Instream flows are needed to remove undesirable accumulations of sediment. Fines and sand accumulate on and in gravels during periods of low flow and must be removed (flushed) periodically in order for the gravel to continue as suitable habitat for aquatic animals. Sediment of all sizes can also fill pools in the river and must be removed in order to maintain pool habitat. A new technique relates the sizes of sediment important in the biological process to the size transported as wash, suspended and bed loads. The technique has a biological component, a hydraulic component and a selection component that links the two. The technique was used to determine the instream flows needed to maintain habitat for Colorado squawfish in the Gunnison River in western Colorado. Flows included a flushing flow to remove course sand form the riffles where Colorado squawfish spawn, to remove fines and sand from the river in general, to remove gravel from pools, and to scour side channels. The Gunnison River has a mean discharge of 73 m3/s and the flows of both sediment and water in the river have been modified by the construction of reservoirs and by major diversions for irrigation. The flows needed to maintain the spawning habitat for the Colorado squawfish by removing fines and sand from the riffles is 355 m3/s, to remove sand and fines from the river is 354 m3/s, to remove gravel from pools is 484 m3/s and to scour side channels is 210 m3/s. The flow required to maintain the riffles during spawning is 210 m3/s. These flushing flows are not required each year but they are required periodically (usually not less than once in every 3 years); and the maintenance flow is needed every year. ??1998 John Wiley & Sons, Ltd.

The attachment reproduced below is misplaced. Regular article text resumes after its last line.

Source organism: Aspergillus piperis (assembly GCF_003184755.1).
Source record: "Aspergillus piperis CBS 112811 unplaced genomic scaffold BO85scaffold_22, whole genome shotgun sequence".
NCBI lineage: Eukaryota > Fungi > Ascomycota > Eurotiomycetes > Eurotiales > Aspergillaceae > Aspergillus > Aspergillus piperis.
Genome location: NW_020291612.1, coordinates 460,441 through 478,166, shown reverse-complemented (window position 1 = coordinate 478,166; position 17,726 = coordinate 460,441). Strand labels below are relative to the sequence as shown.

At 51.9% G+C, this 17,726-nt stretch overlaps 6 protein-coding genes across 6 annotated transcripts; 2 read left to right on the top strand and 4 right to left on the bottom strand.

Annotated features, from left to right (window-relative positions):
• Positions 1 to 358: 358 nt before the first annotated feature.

Additional publication details
Modelling of instream flow needs: The link between sediment and aquatic habitat